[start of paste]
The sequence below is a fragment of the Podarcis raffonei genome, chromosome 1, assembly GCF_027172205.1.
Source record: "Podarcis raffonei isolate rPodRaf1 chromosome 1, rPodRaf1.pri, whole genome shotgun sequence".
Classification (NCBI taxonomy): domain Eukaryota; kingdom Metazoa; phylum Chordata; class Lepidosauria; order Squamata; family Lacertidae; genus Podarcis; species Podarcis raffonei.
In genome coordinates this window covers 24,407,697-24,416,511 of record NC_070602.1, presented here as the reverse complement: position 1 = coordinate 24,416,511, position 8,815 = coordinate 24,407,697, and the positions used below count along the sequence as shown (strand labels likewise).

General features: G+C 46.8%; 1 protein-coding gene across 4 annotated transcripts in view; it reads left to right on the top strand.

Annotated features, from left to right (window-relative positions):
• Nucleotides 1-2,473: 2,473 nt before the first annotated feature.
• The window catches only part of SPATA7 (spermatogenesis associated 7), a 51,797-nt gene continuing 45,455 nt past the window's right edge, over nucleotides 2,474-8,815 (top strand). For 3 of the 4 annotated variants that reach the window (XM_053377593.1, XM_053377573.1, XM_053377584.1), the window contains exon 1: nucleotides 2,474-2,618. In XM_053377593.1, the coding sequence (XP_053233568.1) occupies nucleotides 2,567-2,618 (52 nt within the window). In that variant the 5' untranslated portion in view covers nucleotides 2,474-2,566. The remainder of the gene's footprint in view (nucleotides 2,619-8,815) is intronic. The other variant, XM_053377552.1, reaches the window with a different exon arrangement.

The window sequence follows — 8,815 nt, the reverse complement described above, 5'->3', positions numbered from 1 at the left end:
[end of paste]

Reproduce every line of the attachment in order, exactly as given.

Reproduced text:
The sequence below is a fragment of the Podarcis raffonei genome, chromosome 1, assembly GCF_027172205.1.
Source record: "Podarcis raffonei isolate rPodRaf1 chromosome 1, rPodRaf1.pri, whole genome shotgun sequence".
Classification (NCBI taxonomy): domain Eukaryota; kingdom Metazoa; phylum Chordata; class Lepidosauria; order Squamata; family Lacertidae; genus Podarcis; species Podarcis raffonei.
In genome coordinates this window covers 24,407,697-24,416,511 of record NC_070602.1, presented here as the reverse complement: position 1 = coordinate 24,416,511, position 8,815 = coordinate 24,407,697, and the positions used below count along the sequence as shown (strand labels likewise).

General features: G+C 46.8%; 1 protein-coding gene across 4 annotated transcripts in view; it reads left to right on the top strand.

Annotated features, from left to right (window-relative positions):
• Nucleotides 1-2,473: 2,473 nt before the first annotated feature.
• The window catches only part of SPATA7 (spermatogenesis associated 7), a 51,797-nt gene continuing 45,455 nt past the window's right edge, over nucleotides 2,474-8,815 (top strand). For 3 of the 4 annotated variants that reach the window (XM_053377593.1, XM_053377573.1, XM_053377584.1), the window contains exon 1: nucleotides 2,474-2,618. In XM_053377593.1, the coding sequence (XP_053233568.1) occupies nucleotides 2,567-2,618 (52 nt within the window). In that variant the 5' untranslated portion in view covers nucleotides 2,474-2,566. The remainder of the gene's footprint in view (nucleotides 2,619-8,815) is intronic. The other variant, XM_053377552.1, reaches the window with a different exon arrangement.

The window sequence follows — 8,815 nt, the reverse complement described above, 5'->3', positions numbered from 1 at the left end: